Comparison processor 18 outputs to a matched reference template gate 19 which activates a utilization device 20 whenever an incoming word template 17 is best matched to a word stored as a reference template 14, thus declaring that the incoming word has been recognized as a vocabulary word. Whenever comparison processor 18 determines that an incoming word template 17 is best matched to a word or composite stored as an independent error template 15, the output is to a non-match gate 21 which terminates further processing of that incoming word. Thus, whenever the closest match is to an independent error template, the system does not declare a match.
Finally, whenever comparison processor 18 determines that an incoming word template 17 is best matched to a word or composite stored as a linked error template 16, the output is to linked match gate 22 which activates processor 23 for revising the comparison criteria in comparison processor 18. Revision in comparison processor 18 initially requires that the next best match be sought, provided that all independent error templates are discarded and that the linked reference template also be discarded. Thus, the next best match may be a reference template, in which case match gate 19 would activate utilization device 20. On the other hand, the next best match may be another linked error template, in which case linked match gate 22 would activate yet another revision in comparison processor 18. A limit may be placed on the number of permissible revisions, in which case a non match would also result.
In designing a speech recognition system which utilizes error templates in accordance with this invention, it is first necessary to ascertain whether the primary source of errors arise from external positive substitution or internal positive substitution. Although both sources of error can be reduced by the use of error templates in accordance with this invention, the procedures differ depending upon the source of error.
Where the primary source of error is from external positive substitution, significant error reduction can be achieved by incorporating error templates which correspond to the error sources. Consider, for example, a speech recognition system having a one-word vocabulary, say the word "blow." The template for the word "blow" would be stored in reference template storage 14. Now assume that the incoming word "snow" is erroneously processed by the system as a match. The prior art approach would be to refine the template for the word "blow" so as to better distinguish it from the word "snow" thereby avoiding the error next time. The present invention, however, would simply add the word "snow" to the vocabulary by creating a template for this word and storing it as an independent error template 15. The next time the incoming word is "snow" its incoming word template 17 will be best matched to the independent error template "snow" (which is stored in 15) and discarded by way of non-match gate 21.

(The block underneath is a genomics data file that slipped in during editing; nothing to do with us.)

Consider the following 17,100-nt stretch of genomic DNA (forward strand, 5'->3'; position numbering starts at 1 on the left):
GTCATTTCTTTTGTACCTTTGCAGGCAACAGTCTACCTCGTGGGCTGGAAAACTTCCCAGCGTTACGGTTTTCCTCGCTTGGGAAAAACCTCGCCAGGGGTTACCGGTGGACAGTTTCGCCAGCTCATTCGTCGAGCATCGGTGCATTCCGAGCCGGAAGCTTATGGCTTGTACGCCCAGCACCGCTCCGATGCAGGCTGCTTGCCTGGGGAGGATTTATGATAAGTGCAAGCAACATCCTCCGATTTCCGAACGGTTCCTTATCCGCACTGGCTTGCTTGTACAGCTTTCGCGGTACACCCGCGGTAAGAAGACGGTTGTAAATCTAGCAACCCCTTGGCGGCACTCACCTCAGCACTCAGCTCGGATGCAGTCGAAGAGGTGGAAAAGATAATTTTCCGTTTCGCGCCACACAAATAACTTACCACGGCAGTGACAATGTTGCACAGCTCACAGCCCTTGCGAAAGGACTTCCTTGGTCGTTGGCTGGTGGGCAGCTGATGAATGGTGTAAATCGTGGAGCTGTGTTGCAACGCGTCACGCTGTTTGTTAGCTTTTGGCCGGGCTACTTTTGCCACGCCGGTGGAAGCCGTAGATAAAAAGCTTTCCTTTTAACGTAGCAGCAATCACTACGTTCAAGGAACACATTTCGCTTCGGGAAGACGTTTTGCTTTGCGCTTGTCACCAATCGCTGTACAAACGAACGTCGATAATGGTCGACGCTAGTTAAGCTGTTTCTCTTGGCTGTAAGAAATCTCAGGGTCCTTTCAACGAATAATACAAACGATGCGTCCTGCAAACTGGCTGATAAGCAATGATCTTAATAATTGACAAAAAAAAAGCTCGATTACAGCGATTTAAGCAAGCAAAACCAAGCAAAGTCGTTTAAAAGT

In order to reduce the required number of error templates, one can construct composite error templates which retain the drawing ability of their constituent parts. It has been found empirically that composite error templates may be created by averaging together words tending to cause the errors, thus creating the composite templates.
In other words, in order to generate error templates to protect reference templates from the largest variety of non-matching words, it is desirable to have error templates which deviate from the reference template in a given direction and by a given distance in generalized template space. Since such a template may not correspond to a known, or even utterable word, it poses some problem as to how such a template may be formulated. It has been found empirically, however, that such templates may be formed by averaging or combining together words that are potential sources of error thus making a composite template.
Thus, instead of creating an error template to correspond directly to the word "snow" one can create a composite error template, such as the fictitious word "shmow" and store it as an independent error template 15. In this case, a whole set of incoming word templates 17 such as "snow, slow, sew, so, shown, stow" etc. would be best matched to the composite error template in storage 15, shunted to non-match gate 21, and, therefore, not falsely recognized as the internal vocabulary word "blow."
It is significant that no knowledge of the template formation process is necessary in order to use the principles of this invention. All that is needed is the ability to create additional templates, and designate them as error templates.
Now for the problem of internal positive substitution. Assume that there are two vocabulary words, "slow" and "snow" stored as reference templates 14, and that when the incoming word "slow" is mispronounced as "shlow" its template 17 tends to be erroneously matched to the word "snow" stored in template 14. This mis-match can be corrected by creating a composite error template, say the word "shmow", placing it in linked error template storage 16, and linking it to the internal word "snow". Now, when the incoming word is mispronounced as "shlow" it will likely be matched to the linked error template "shmow" in storage 16. Since error template "shmow" in storage 16 is linked to internal vocabulary word "snow" in storage 14, both the error template and its linked word are removed from further consideration as a possible match. This leaves the word "slow", also in storage 14, as the next best match, thereby activating gate 19 and utilization device 20.